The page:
Enemy Submarine in Tasmanian waters WW11
After mines were set in Bass Strait in 1944 routing of all shipping, except local traffic, south of Tasmania and ordering ships in southern Australian waters to zigzag and darken ship at night. This was introduced as a U Boat was reported in southern ocean waters.
U-Boat Commander Timm had meanwhile moved to a position south of Tasmania where U-862 encountered a tanker on a course for New Zealand. The target was moving quickly and the U-boat again surfaced to try to move into an attack position. With night and heavy rain making the approach more difficult, the attack was finally thwarted by the appearance of an aircraft that, apparently mistaking the U-boat for the tanker, attempted to exchange recognition signals. U-862 crash-dived and waited, but the expected counter-attack never came.
The U-boat continued moving up the coast and on Christmas Eve intercepted the American Liberty ship Robert J Walker off Moruya. The attack began at 02:55 on Christmas Day and continued for more than three hours. Liberty ships were well sub-divided with watertight bulkheads and five torpedoes were eventually needed to ensure the ship was finished.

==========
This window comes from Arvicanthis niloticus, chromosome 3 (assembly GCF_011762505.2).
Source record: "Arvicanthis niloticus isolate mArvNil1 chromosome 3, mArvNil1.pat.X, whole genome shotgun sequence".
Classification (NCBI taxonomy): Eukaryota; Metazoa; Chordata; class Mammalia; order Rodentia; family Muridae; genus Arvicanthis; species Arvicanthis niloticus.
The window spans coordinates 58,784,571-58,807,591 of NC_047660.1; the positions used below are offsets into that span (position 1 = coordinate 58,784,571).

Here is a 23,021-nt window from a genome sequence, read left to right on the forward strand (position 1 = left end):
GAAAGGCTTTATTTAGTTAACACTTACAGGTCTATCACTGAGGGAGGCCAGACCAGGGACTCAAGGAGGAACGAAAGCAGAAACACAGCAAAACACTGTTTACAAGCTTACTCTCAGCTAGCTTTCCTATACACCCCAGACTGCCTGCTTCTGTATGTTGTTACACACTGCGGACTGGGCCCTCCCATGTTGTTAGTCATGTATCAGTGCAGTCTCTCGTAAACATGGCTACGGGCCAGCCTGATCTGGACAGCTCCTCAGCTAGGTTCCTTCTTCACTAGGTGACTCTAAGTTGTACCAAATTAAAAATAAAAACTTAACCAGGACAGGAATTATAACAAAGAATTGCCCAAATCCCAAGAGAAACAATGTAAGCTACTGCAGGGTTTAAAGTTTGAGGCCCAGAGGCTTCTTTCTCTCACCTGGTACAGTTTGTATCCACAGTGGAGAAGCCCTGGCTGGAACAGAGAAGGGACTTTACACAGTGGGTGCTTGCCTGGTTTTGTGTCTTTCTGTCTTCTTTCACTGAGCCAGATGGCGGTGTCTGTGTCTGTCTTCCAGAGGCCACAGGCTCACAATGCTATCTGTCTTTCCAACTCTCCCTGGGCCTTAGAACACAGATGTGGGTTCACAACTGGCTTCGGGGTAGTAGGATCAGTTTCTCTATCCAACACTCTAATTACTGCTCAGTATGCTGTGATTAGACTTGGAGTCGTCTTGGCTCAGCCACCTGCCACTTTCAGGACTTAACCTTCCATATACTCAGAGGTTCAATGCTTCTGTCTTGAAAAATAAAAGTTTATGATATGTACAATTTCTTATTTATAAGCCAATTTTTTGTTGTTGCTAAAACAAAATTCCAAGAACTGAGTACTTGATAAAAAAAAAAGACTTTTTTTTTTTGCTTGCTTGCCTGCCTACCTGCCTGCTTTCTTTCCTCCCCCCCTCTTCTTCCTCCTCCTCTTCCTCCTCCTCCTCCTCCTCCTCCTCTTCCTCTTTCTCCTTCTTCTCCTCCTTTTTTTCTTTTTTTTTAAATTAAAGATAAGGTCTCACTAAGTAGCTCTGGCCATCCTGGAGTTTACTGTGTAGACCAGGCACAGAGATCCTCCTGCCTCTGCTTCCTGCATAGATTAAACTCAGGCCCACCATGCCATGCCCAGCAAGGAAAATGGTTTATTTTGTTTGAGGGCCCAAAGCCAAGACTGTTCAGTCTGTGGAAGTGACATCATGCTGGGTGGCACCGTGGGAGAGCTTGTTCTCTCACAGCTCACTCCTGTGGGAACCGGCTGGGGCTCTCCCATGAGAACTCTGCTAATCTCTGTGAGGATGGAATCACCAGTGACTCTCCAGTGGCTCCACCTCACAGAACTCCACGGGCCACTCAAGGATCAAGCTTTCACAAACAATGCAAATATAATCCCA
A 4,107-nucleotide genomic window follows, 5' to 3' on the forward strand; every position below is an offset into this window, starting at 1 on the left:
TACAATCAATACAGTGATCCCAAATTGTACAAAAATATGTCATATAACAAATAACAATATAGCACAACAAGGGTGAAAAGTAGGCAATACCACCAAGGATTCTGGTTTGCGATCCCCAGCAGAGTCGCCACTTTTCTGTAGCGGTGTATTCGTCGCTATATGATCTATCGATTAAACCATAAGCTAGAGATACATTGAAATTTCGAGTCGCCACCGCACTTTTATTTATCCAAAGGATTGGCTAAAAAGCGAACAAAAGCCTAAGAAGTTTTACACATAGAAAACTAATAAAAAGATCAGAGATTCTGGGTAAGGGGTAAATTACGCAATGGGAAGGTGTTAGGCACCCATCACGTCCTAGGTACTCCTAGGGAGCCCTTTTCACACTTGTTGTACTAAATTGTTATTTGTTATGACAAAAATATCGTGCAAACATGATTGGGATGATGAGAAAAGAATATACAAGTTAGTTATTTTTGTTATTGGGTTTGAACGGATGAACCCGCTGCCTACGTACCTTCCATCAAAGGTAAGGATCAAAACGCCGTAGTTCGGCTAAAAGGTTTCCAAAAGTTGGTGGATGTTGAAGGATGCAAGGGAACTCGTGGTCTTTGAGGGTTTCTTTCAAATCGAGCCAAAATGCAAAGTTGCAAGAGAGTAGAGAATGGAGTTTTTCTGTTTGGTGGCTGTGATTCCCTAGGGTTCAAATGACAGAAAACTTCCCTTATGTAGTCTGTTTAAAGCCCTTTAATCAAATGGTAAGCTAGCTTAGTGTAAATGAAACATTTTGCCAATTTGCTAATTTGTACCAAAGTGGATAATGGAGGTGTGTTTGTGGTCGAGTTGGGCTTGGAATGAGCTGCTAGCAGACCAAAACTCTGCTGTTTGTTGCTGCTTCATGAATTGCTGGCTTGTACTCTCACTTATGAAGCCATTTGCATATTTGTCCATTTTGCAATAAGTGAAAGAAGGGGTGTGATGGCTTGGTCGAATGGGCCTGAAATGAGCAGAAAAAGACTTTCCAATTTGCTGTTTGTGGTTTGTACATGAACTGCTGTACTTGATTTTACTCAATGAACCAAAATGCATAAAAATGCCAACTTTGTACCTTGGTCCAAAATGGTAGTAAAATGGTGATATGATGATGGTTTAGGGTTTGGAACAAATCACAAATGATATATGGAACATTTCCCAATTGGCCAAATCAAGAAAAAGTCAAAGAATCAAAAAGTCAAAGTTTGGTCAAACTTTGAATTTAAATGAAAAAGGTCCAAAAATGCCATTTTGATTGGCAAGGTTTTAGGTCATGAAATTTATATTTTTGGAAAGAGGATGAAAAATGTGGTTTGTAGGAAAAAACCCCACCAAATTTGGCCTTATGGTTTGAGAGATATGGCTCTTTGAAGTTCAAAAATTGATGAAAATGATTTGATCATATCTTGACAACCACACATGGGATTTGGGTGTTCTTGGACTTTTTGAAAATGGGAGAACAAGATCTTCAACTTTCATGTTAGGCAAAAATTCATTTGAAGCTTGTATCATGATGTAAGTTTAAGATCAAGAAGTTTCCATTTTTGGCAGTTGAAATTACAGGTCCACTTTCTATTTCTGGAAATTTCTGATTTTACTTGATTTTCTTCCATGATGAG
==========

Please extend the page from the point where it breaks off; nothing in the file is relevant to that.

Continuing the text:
Trials for using model boats to take the lines of a significant vessel using Photogrammetry to share with another museum. Mid 2020, Rhona Hollingsworth of the MMT asked Peter Higgs to consider doing Photogrammetry of a model “U” Boat they had as an exhibition at MMT but wanted to share with NZ. Both Tasmanian and NZ southern waters encountered German U Boats in 1944.
Link to 3D model
The Model U862 was researched, modified and then built by Phillip C Fowler for the Maritime Museum of Tasmania.
Photogrammetry was commenced but it was soon discovered that the photography process failed in Agisoft. After much research it was discovered that Photogrammetry fails on black surfaces due to the depth of field for the points, not resolving in the software.
We then masked the model with coloured masking tape and red dots so that the depths of field could resolve. The outcome was a very accurate set of lines drawings being made available to the Maritime Museum in NZ. This was a very valuable lesson learnt for the MMAPSS project and the handbook was edited accordingly.
This exercised proved that photogrammetry can be conducted on model boats held by Museums and local or community History houses.